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I am having some problems understanding directional derivatives and limit rules. I was hoping someone might be able to help.

Basically, the result is the $f'(x, -a)$ = $-f'(x,a)$. To show this (after some manipulations, we have:

(1) $f'(x, -a) = \lim\limits_{(-h) \to 0} \frac{f(x+(-h)a) - f(x)}{(-h)} = -f'(x,a)$ (2)

I had two questions:

  1. Firstly, can I intepret the result as (1) the instantenous rate of change in the direction opposite to $a$ is equal to (2) the instantaneous rate of change in the opposite direction to $a$?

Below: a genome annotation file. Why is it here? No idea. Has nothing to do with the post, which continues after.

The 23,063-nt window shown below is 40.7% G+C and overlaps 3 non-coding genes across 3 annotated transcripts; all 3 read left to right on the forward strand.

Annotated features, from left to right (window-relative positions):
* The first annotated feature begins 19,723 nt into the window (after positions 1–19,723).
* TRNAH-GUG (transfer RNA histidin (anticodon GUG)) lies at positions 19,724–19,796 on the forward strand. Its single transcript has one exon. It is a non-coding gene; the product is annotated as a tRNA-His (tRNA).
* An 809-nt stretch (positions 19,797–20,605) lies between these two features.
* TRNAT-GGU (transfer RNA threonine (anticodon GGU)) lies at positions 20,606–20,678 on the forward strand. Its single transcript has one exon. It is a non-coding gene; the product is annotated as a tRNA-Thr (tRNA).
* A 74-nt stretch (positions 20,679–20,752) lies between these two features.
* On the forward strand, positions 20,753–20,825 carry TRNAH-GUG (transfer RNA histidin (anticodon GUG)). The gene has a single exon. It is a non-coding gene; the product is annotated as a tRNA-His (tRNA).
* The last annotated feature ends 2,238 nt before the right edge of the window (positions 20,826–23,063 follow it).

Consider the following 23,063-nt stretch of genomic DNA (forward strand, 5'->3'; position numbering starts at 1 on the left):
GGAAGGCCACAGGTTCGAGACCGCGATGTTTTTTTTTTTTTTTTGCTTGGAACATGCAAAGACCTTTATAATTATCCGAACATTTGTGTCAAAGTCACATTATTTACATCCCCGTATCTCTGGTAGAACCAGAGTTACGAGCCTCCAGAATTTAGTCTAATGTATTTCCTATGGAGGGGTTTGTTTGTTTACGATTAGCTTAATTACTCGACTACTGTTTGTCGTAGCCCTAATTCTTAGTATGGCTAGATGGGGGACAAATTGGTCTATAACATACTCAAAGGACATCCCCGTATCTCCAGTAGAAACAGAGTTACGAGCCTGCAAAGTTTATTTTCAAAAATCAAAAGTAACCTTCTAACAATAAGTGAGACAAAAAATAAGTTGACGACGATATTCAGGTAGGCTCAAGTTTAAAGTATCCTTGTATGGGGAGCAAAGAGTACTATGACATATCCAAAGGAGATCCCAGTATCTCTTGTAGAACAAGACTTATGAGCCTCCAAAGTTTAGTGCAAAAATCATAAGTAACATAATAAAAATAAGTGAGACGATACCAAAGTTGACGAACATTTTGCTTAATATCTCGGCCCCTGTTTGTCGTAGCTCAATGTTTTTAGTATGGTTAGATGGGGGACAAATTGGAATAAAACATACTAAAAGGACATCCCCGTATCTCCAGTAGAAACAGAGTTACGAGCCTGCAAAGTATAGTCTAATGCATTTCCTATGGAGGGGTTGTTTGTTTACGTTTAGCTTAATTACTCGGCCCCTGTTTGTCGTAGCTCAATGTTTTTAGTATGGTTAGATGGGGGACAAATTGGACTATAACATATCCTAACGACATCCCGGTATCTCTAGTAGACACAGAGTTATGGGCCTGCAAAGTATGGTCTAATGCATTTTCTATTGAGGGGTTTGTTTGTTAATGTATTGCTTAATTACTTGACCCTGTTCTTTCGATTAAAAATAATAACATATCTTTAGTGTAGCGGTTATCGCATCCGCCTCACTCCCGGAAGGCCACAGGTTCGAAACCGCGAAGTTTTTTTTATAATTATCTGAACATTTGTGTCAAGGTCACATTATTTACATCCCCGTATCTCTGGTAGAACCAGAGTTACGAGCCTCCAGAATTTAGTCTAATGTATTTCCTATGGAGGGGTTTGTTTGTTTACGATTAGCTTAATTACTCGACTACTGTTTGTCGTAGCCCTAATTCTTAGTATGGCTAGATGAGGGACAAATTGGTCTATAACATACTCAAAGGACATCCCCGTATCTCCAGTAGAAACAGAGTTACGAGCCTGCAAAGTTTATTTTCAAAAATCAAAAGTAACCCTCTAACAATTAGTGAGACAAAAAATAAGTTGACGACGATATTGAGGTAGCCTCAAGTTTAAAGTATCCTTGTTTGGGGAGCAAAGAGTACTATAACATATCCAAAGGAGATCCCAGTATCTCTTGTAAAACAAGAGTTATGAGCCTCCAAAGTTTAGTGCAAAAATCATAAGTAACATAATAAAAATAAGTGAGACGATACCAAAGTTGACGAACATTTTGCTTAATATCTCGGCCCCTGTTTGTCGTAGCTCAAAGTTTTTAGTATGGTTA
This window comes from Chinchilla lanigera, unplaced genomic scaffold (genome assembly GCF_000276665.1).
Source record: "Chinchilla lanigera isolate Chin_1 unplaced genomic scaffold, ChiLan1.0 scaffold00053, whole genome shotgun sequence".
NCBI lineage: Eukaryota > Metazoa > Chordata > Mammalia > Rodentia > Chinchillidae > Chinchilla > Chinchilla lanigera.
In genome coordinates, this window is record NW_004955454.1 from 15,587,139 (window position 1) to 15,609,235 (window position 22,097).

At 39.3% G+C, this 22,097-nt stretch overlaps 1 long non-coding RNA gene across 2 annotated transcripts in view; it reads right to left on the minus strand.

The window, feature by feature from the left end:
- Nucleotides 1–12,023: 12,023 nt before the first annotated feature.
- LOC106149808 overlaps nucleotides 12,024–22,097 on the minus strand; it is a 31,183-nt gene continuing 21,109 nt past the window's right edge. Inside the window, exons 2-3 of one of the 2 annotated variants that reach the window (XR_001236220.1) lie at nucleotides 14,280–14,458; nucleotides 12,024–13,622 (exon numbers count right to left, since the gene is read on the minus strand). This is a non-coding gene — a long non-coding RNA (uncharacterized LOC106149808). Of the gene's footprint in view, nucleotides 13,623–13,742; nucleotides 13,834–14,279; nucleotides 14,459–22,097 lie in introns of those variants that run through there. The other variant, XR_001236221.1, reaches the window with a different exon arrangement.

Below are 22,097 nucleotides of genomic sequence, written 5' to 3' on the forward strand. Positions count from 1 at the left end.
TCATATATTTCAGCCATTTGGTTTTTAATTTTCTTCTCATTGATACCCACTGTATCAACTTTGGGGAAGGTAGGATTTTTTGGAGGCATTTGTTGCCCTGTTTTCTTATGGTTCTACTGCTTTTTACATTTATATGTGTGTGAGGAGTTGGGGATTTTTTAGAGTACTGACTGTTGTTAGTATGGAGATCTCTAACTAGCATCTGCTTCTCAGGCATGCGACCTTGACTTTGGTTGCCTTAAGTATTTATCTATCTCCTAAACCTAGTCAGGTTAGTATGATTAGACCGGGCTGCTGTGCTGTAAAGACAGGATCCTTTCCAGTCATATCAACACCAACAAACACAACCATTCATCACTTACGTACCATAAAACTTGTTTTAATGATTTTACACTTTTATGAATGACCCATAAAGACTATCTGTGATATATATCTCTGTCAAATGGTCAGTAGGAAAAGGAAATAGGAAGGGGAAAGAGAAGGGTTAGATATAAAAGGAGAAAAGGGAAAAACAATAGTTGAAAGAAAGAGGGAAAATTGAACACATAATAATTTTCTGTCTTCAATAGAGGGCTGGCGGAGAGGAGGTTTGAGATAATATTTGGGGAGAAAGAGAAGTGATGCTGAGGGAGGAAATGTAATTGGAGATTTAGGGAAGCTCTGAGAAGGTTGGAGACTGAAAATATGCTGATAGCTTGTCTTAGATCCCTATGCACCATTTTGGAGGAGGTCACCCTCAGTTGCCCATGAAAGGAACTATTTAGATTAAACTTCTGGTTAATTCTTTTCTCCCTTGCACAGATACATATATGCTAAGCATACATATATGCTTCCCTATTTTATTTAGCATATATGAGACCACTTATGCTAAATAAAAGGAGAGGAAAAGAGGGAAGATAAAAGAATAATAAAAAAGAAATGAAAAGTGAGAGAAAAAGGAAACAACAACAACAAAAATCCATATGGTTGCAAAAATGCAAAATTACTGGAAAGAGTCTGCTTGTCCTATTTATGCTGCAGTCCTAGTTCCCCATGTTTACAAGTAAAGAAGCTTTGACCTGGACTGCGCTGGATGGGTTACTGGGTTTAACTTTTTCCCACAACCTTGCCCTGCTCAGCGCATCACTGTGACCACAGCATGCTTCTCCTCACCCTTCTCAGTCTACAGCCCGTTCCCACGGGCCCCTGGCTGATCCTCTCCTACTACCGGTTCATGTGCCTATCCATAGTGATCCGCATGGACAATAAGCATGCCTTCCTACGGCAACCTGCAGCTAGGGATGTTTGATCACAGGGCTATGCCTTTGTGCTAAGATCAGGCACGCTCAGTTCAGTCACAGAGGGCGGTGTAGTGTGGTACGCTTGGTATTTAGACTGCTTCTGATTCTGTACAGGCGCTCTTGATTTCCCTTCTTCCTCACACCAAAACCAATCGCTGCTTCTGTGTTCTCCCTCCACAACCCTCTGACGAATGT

2. I don't understand the second equality. When I write out $-f(x,a)$ according to the definition, I have:

$-f'(x, a) = \lim\limits_{h \to 0} \frac{-f(x+ ha) + f(x)}{h}$

It's not obvious to me why the two are equal. Is it because $\lim\limits_{h \to 0}$ is equivalent to $\lim\limits_{(-h) \to 0}$?

Thank you.

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The equality that you wish to prove means that the instantaneous rate of change in the opposite direction of $a$ is the symetric of the instantaneous rate of change in the direction of $a$. And the answer to your final question is affirmative.

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  • $\begingroup$ Thank you José Carlos. Just so I am clear, is it correct to say, in general, that $\lim\limits_{(-h) \to 0} \frac{f(x+(-h)a) - f(x)}{(-h)}$ = $\lim\limits_{(h) \to 0} \frac{f(x+ha) - f(x)}{(h)}$? $\endgroup$ – Cola Nov 10 '18 at 23:21
  • $\begingroup$ Yes, that is correct. $\endgroup$ – José Carlos Santos Nov 11 '18 at 8:13

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